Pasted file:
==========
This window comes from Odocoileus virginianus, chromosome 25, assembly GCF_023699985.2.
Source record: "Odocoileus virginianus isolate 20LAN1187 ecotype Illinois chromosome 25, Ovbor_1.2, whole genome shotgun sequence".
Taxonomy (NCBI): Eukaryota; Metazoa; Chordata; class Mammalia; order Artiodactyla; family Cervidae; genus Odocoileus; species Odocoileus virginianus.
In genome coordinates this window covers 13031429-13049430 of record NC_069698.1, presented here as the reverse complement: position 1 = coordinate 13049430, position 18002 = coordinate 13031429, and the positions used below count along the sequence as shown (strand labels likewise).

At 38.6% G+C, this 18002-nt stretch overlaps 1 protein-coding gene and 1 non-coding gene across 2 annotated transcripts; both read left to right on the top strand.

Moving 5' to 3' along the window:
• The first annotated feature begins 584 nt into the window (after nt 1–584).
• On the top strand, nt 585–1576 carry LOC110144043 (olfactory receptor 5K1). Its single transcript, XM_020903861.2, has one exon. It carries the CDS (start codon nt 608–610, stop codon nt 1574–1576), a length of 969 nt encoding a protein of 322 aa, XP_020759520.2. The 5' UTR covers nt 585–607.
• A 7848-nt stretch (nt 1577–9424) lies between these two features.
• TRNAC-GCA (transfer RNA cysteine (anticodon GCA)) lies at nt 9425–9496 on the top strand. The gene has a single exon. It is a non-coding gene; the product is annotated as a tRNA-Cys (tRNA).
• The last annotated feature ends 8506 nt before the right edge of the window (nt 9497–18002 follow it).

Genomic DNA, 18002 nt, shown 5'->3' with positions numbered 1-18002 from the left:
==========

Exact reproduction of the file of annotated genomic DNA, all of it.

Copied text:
This window comes from Odocoileus virginianus, chromosome 25, assembly GCF_023699985.2.
Source record: "Odocoileus virginianus isolate 20LAN1187 ecotype Illinois chromosome 25, Ovbor_1.2, whole genome shotgun sequence".
Taxonomy (NCBI): Eukaryota; Metazoa; Chordata; class Mammalia; order Artiodactyla; family Cervidae; genus Odocoileus; species Odocoileus virginianus.
In genome coordinates this window covers 13031429-13049430 of record NC_069698.1, presented here as the reverse complement: position 1 = coordinate 13049430, position 18002 = coordinate 13031429, and the positions used below count along the sequence as shown (strand labels likewise).

At 38.6% G+C, this 18002-nt stretch overlaps 1 protein-coding gene and 1 non-coding gene across 2 annotated transcripts; both read left to right on the top strand.

Moving 5' to 3' along the window:
• The first annotated feature begins 584 nt into the window (after nt 1–584).
• On the top strand, nt 585–1576 carry LOC110144043 (olfactory receptor 5K1). Its single transcript, XM_020903861.2, has one exon. It carries the CDS (start codon nt 608–610, stop codon nt 1574–1576), a length of 969 nt encoding a protein of 322 aa, XP_020759520.2. The 5' UTR covers nt 585–607.
• A 7848-nt stretch (nt 1577–9424) lies between these two features.
• TRNAC-GCA (transfer RNA cysteine (anticodon GCA)) lies at nt 9425–9496 on the top strand. The gene has a single exon. It is a non-coding gene; the product is annotated as a tRNA-Cys (tRNA).
• The last annotated feature ends 8506 nt before the right edge of the window (nt 9497–18002 follow it).

Genomic DNA, 18002 nt, shown 5'->3' with positions numbered 1-18002 from the left: